Variations in Δ13C are used to analyse temporal and spatial trends in plant–carbon water relations. In the most frequently used version of the Farquhar et al. (1982) model – the linear (or reduced) form relates Δ13C linearly to Ci/Ca (Eqn 4).
With a and b' being isotopic fractionation coefficients (a = 4.4‰, fractionation during CO2 diffusion through stomata, O'Leary 1981; b' = 27‰, fractionation associated with reactions by Rubisco and phosphoenol pyruvate (PEP)-carboxylase, Farquhar and Richards 1984). The linear relationship between Ci/Ca and Δ13C can be used to calculate WUEi (A/g) because Ci/Ca reflects the balance between A and stomatal conductance for CO2 (gc) and because gc and stomatal conductance for water vapour (g) are related by a constant factor (g = 1.6 gc) (Farquhar et al. 1980) (Eqn 5)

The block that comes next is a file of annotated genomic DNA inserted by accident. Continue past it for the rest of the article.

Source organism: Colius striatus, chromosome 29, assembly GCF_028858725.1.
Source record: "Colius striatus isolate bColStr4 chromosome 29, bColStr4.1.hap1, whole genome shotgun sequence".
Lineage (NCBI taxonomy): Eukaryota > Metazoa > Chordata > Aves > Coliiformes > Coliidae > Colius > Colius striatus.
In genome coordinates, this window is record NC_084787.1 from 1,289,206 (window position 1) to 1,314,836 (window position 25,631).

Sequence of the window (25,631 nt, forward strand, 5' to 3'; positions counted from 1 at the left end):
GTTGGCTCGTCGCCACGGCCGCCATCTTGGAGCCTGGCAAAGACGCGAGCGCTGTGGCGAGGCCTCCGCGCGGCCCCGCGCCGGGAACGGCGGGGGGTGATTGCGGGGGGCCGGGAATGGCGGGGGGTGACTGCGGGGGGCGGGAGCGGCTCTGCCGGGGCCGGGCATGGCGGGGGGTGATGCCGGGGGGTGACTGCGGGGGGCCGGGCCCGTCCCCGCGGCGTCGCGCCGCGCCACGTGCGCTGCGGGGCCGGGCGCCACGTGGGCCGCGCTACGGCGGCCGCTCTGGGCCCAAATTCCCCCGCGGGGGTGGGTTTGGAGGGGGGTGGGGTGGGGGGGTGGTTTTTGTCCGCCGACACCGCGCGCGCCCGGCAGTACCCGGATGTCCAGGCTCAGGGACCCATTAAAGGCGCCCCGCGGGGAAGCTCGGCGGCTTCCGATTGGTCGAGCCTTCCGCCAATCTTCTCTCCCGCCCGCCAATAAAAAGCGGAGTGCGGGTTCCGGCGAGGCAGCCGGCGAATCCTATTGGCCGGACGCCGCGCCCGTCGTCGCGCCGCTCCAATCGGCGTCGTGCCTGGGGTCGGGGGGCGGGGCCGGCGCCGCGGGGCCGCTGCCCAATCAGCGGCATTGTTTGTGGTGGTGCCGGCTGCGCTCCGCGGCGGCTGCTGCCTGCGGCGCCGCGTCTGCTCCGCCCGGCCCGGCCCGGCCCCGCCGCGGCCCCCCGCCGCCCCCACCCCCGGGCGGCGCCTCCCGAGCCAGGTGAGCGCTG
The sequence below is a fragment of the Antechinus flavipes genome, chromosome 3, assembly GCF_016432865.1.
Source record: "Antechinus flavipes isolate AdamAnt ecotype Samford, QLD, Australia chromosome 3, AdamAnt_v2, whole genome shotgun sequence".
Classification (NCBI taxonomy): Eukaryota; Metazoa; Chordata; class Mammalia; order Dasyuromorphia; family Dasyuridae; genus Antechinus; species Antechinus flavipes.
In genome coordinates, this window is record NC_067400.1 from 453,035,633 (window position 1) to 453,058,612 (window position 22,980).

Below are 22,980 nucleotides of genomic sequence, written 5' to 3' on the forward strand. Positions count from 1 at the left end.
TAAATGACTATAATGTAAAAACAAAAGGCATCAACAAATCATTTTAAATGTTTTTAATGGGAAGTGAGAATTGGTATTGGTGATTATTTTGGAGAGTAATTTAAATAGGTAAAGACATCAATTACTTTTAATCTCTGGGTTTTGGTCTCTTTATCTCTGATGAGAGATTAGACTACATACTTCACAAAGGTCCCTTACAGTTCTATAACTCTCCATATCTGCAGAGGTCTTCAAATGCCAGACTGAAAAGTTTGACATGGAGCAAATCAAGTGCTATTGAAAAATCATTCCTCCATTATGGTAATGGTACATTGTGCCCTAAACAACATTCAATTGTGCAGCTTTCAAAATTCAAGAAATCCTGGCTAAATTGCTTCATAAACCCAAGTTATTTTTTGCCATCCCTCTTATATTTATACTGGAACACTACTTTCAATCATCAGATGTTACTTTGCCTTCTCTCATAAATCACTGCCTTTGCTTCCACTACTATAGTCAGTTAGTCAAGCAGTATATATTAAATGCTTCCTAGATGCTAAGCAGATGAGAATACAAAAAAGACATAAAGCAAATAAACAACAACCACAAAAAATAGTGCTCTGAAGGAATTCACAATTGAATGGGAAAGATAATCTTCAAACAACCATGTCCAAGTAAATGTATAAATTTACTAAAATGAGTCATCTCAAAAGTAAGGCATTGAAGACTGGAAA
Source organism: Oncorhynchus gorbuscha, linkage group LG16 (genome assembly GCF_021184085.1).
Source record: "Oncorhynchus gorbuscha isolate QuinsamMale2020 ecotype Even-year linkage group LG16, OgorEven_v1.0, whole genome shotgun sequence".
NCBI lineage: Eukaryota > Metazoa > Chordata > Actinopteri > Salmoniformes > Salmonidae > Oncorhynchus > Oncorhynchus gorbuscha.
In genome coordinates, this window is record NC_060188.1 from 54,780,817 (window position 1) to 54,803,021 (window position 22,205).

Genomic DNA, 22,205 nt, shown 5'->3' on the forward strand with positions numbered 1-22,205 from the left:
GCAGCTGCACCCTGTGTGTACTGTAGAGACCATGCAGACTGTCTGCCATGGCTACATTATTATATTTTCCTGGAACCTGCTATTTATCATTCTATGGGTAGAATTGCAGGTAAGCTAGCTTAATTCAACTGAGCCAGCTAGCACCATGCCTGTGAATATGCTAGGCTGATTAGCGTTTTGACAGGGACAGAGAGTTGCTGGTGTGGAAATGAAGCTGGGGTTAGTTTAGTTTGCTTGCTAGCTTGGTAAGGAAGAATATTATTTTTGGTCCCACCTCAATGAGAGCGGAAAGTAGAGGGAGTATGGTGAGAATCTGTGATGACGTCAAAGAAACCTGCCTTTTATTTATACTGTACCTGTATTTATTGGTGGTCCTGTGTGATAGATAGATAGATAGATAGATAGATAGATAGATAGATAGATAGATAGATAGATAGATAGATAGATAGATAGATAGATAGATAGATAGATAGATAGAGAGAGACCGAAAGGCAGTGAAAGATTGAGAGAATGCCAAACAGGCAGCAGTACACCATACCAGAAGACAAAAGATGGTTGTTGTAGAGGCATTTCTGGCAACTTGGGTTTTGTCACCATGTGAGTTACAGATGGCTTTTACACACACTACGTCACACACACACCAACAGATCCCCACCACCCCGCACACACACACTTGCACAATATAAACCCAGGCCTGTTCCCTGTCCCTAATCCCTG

Inherit in Equations 4 and 5 are, that if Ci/Ca decreases, then Δ13C decreases and WUEi will increase. If we relate the linear model of carbon isotope discrimination in an analogous manner to WUEinst, where leaf transpiration rate, E, is a function of g and the leaf to air vapour pressure deficit (LAVPD) (kPa), (Eqn 6) (Farquhar and Richards 1984)
which implies that WUEinst will vary with Ci (affecting Δ13C) and LAVPD because Ca is essentially constant. It also implies that because evaporative demand is considered in WUEinst, but not in WUEi, both can show different trends (opposite directions) while these can still be consistent with the same trend in Δ13C (Seibt et al. 2008).
VPD response and signalling mechanisms